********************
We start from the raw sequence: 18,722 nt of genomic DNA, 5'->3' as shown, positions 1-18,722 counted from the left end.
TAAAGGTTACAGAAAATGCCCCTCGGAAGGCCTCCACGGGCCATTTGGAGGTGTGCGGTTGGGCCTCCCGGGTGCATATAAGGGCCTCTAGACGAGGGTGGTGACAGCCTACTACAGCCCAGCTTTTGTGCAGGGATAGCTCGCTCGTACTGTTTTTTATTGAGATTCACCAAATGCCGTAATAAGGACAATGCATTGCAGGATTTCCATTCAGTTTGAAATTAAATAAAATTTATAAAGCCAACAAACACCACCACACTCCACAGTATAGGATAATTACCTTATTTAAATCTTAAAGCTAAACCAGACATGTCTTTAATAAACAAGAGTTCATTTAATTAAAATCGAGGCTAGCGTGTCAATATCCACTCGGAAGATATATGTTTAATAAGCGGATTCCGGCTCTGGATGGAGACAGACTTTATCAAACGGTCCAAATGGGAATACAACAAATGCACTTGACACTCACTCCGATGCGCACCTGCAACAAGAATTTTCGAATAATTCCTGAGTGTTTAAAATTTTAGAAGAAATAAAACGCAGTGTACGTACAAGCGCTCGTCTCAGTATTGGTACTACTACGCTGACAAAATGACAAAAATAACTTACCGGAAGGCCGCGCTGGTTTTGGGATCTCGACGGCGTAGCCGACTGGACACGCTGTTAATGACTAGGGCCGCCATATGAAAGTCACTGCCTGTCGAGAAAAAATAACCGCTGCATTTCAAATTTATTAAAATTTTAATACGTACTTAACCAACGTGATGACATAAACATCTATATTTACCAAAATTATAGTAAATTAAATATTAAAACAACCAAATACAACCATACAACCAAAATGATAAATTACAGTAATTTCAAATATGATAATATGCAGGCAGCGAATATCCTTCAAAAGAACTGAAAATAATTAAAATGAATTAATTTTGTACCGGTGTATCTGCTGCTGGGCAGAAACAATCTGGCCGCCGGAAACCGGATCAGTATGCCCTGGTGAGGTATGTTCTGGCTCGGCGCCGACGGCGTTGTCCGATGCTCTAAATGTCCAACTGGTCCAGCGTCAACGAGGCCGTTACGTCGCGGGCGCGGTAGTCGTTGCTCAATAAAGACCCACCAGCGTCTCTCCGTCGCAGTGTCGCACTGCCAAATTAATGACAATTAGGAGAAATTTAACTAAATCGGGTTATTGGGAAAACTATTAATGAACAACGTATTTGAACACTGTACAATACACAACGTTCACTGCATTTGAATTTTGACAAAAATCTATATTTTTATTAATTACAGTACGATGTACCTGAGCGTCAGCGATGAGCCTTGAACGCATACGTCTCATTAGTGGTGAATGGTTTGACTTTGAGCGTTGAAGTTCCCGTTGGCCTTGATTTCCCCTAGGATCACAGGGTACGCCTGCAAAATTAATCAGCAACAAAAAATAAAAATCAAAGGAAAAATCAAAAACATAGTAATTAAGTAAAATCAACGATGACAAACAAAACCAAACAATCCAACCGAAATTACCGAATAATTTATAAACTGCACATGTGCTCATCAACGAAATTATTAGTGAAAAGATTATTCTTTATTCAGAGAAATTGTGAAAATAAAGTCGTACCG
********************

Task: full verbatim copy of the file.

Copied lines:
We start from the raw sequence: 18,722 nt of genomic DNA, 5'->3' as shown, positions 1-18,722 counted from the left end.
TAAAGGTTACAGAAAATGCCCCTCGGAAGGCCTCCACGGGCCATTTGGAGGTGTGCGGTTGGGCCTCCCGGGTGCATATAAGGGCCTCTAGACGAGGGTGGTGACAGCCTACTACAGCCCAGCTTTTGTGCAGGGATAGCTCGCTCGTACTGTTTTTTATTGAGATTCACCAAATGCCGTAATAAGGACAATGCATTGCAGGATTTCCATTCAGTTTGAAATTAAATAAAATTTATAAAGCCAACAAACACCACCACACTCCACAGTATAGGATAATTACCTTATTTAAATCTTAAAGCTAAACCAGACATGTCTTTAATAAACAAGAGTTCATTTAATTAAAATCGAGGCTAGCGTGTCAATATCCACTCGGAAGATATATGTTTAATAAGCGGATTCCGGCTCTGGATGGAGACAGACTTTATCAAACGGTCCAAATGGGAATACAACAAATGCACTTGACACTCACTCCGATGCGCACCTGCAACAAGAATTTTCGAATAATTCCTGAGTGTTTAAAATTTTAGAAGAAATAAAACGCAGTGTACGTACAAGCGCTCGTCTCAGTATTGGTACTACTACGCTGACAAAATGACAAAAATAACTTACCGGAAGGCCGCGCTGGTTTTGGGATCTCGACGGCGTAGCCGACTGGACACGCTGTTAATGACTAGGGCCGCCATATGAAAGTCACTGCCTGTCGAGAAAAAATAACCGCTGCATTTCAAATTTATTAAAATTTTAATACGTACTTAACCAACGTGATGACATAAACATCTATATTTACCAAAATTATAGTAAATTAAATATTAAAACAACCAAATACAACCATACAACCAAAATGATAAATTACAGTAATTTCAAATATGATAATATGCAGGCAGCGAATATCCTTCAAAAGAACTGAAAATAATTAAAATGAATTAATTTTGTACCGGTGTATCTGCTGCTGGGCAGAAACAATCTGGCCGCCGGAAACCGGATCAGTATGCCCTGGTGAGGTATGTTCTGGCTCGGCGCCGACGGCGTTGTCCGATGCTCTAAATGTCCAACTGGTCCAGCGTCAACGAGGCCGTTACGTCGCGGGCGCGGTAGTCGTTGCTCAATAAAGACCCACCAGCGTCTCTCCGTCGCAGTGTCGCACTGCCAAATTAATGACAATTAGGAGAAATTTAACTAAATCGGGTTATTGGGAAAACTATTAATGAACAACGTATTTGAACACTGTACAATACACAACGTTCACTGCATTTGAATTTTGACAAAAATCTATATTTTTATTAATTACAGTACGATGTACCTGAGCGTCAGCGATGAGCCTTGAACGCATACGTCTCATTAGTGGTGAATGGTTTGACTTTGAGCGTTGAAGTTCCCGTTGGCCTTGATTTCCCCTAGGATCACAGGGTACGCCTGCAAAATTAATCAGCAACAAAAAATAAAAATCAAAGGAAAAATCAAAAACATAGTAATTAAGTAAAATCAACGATGACAAACAAAACCAAACAATCCAACCGAAATTACCGAATAATTTATAAACTGCACATGTGCTCATCAACGAAATTATTAGTGAAAAGATTATTCTTTATTCAGAGAAATTGTGAAAATAAAGTCGTACCG